After9 (25)19 (52.8)8 (22.2)

a Data are presented as No. (%).

b P < 0.0001.

Compared to before intervention, a significant difference was observed in KAP based on gender of patients which improved from 5 (13.9%) to 28 (77.8%), 3 (8.3%) to 18 (50%), and 0 (0%) to 8 (22.2%) in satisfactory levels respectively (P < 0.0001). Moreover, a significant difference in KAP based on marital status of patients was found which improved from 11 (30.6%) to 28 (77.8%), 3 (8.3%) to 18 (50%), and 0 (0%) to 8 (22.2%) in satisfactory levels respectively (P < 0.0001) (It is not shown). There was a significant difference in KAP based on educational levels of patients which improved from 5 (13.9%) to 28 (77.8%), 3 (8.3%) to 18 (50%), and 0 (0%) to 8 (22.2%) in satisfactory levels respectively (P < 0.0001) (It is not shown).

5. Discussion

This study showed that nutritional knowledge, attitude and practice were higher after performance of nutritional educational program in addict patients (P < 0.0001). This finding indicates that drug addicts were successful in receiving nutritional information through the nutritional pogroms. In similar study, it showed there was association between nutritional risk and treatment retention. Given impact of nutrition on health for addicted is important aspect of drug treatment (11). Most addicts have nutritional and metabolic disorders (7, 12). Nutritional status of drug-addicted patients was very poor (3).

Findings revealed satisfactory knowledge, positive attitudes and fair practice prevailed from this study. Educational interventional program was successful to improve nutritional behavior. The present study revealed that the mean score of knowledge (15.1 ± 6.1) was lower than the score obtained from after intervention (24.3 ± 7.5). This indicates higher tendency and awareness of addict patients to nutritional and health behaviors as well as self-care behaviors. In this study, as compared to before intervention a significant difference attitude of addicts (P < 0.0001) was found. They had a better nutritional attitude after intervention regarding nutritional and healthy behaviors. Generally, addict patients have many high-risk behaviors despite they usually have an unhealthy lifestyle (1). According to the results of this study, the mean of nutritional attitude of patients was better than before intervention. This indicates that patients pay attention to health and self-care nutritional behaviors, which was mentioned in awareness section. In general, drug abuse is the result of interaction between the individual, substance, and environment. Knowledge and attitude of individuals toward drugs and drug effects is effective in its abuse. Some environmental factors involved in drug abuse are cultural factors, peer attitude toward drug abuse, parents' behavior, and regulations and policies, which restrict access to drugs (1, 13). The results of the present study indicated a positive impact of nutrition education to improve addict patients' attitude, which can modify their life style. The findings also indicated that married people have better behavior and attitude compared to bachelors. The findings of this work showed that there was tendency to change behavior in addict patients regarding nutritional status. Therefore, it is possible to reduce the onset of risky behaviors. Today’s, drug abuse is considered as an undeniable problem in our society and it calls for realistic strategies to change nutritional attitudes and behaviors.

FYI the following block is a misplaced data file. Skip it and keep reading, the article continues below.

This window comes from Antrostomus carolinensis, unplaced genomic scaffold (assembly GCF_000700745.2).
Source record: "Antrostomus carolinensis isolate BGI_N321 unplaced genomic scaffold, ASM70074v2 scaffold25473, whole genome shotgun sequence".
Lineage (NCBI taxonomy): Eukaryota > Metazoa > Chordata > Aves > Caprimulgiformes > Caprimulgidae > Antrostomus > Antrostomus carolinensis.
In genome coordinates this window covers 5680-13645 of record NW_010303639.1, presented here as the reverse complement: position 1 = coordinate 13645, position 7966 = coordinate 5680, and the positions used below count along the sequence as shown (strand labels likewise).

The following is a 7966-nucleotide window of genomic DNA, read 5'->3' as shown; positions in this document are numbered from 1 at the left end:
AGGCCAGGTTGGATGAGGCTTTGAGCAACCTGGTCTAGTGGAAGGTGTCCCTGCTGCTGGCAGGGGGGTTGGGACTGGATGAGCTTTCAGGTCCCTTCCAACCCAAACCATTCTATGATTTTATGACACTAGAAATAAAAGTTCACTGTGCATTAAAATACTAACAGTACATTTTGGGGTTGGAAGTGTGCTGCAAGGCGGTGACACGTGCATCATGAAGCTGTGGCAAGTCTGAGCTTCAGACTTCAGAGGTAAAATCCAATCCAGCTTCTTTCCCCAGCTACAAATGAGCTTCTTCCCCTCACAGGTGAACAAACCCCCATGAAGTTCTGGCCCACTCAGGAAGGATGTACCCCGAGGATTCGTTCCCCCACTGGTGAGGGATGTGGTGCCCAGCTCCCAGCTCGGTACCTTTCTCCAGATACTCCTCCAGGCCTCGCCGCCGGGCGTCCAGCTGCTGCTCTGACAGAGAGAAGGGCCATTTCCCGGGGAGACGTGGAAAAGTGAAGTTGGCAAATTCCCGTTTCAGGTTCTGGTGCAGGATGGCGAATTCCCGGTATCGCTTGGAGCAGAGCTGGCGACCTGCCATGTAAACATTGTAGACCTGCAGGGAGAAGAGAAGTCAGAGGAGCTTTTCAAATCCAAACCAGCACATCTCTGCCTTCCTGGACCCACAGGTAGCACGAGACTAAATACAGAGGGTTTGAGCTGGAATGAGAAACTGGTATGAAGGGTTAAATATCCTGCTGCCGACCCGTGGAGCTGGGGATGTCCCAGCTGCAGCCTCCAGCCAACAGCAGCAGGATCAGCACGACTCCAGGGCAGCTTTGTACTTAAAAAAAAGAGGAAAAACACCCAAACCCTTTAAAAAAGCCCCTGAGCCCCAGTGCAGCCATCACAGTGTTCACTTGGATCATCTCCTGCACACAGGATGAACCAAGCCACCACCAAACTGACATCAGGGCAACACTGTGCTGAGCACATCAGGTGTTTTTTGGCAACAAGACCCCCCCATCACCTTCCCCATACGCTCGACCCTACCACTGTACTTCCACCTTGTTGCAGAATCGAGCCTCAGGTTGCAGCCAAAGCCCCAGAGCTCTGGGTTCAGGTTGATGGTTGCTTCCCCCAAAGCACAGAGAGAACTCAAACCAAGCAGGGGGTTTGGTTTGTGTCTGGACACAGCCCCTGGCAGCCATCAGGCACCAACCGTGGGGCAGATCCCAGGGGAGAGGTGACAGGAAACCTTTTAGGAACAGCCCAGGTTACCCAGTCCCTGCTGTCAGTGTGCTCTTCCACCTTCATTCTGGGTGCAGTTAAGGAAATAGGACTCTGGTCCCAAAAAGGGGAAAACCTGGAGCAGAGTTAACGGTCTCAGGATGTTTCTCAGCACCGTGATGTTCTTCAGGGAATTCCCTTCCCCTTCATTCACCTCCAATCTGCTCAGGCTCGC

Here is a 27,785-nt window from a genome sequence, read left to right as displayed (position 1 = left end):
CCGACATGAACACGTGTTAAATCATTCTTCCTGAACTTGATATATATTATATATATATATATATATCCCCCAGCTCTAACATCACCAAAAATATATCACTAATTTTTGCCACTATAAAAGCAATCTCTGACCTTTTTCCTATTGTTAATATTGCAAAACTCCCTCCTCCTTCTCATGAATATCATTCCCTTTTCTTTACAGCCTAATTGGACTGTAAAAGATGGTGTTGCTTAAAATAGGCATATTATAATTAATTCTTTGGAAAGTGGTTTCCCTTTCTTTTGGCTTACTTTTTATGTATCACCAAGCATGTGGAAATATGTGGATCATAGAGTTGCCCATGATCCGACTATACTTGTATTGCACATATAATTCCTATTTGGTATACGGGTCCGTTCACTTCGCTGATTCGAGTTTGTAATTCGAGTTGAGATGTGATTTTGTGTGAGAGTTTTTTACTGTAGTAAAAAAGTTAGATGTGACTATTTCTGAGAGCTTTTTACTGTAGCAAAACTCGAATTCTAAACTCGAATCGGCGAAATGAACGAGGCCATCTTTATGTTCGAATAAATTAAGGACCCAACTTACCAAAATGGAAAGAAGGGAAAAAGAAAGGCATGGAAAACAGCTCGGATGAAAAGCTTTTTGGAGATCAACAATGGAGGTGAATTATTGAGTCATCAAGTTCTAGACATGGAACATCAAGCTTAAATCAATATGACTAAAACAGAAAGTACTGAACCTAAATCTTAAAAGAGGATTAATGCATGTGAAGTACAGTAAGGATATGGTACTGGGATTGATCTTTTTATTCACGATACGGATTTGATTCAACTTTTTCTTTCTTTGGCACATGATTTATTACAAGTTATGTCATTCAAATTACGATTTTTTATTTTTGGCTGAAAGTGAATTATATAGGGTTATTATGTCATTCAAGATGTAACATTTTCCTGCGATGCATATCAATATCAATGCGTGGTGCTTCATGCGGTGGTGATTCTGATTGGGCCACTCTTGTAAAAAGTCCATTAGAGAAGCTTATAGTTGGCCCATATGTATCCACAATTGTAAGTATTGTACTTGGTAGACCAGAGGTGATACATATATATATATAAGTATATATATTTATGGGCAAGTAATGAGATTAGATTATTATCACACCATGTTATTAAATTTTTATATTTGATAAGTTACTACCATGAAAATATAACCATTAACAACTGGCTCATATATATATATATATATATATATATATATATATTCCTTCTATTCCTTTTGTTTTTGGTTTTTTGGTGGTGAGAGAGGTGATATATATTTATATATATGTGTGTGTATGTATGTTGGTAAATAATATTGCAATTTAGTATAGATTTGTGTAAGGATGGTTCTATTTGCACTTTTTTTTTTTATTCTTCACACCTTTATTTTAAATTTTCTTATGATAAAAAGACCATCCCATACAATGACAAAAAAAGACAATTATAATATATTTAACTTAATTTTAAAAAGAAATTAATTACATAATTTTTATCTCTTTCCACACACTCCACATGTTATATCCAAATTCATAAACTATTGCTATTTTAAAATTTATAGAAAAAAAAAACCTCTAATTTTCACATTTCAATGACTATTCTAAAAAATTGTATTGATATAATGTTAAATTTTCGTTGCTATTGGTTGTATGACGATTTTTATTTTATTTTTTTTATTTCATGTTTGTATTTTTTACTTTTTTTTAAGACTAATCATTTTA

The mean of practice grade was (9.9 ± 2.8 vs.13.6 ± 3.9) including before and after intervention respectively (P < 0.0001). In this study, practice of addicts was promoted. There was a significant difference in the grade of knowledge, attitude, and practice of addict patients in different levels (poor, fair, and satisfactory) regarding gender, marital status, and education level after education (P < 0.0001). In the current study after intervention, according to demographic criteria such as gender, marital status, and education level, there was a significant difference in knowledge, attitude, and practice scores. Although, major factors in inclination to drug abuse include; familial conflicts, seeking pleasure, curiosity of adolescents, availability of drugs, peer pressure, parents' divorce, and lower levels of self-confidence (1). This study showed that drug addicts are different regarding their nutrition. Therefore, they usually are nutritionally poor. It is necessary to ensure their nutritional condition through proper diet (3, 14). Dietary choice and quality of nutrition should be evaluated in addicts. Nutrients are not consumed separately and they are a part of dietary intake; therefore, overall dietary intake should be evaluated for the assessment of nutritional status (15). Our findings indicated that patients have a higher tendency to modify their life style. Results showed that patients pay more attention to their health and nutritional behavior that further study is needed.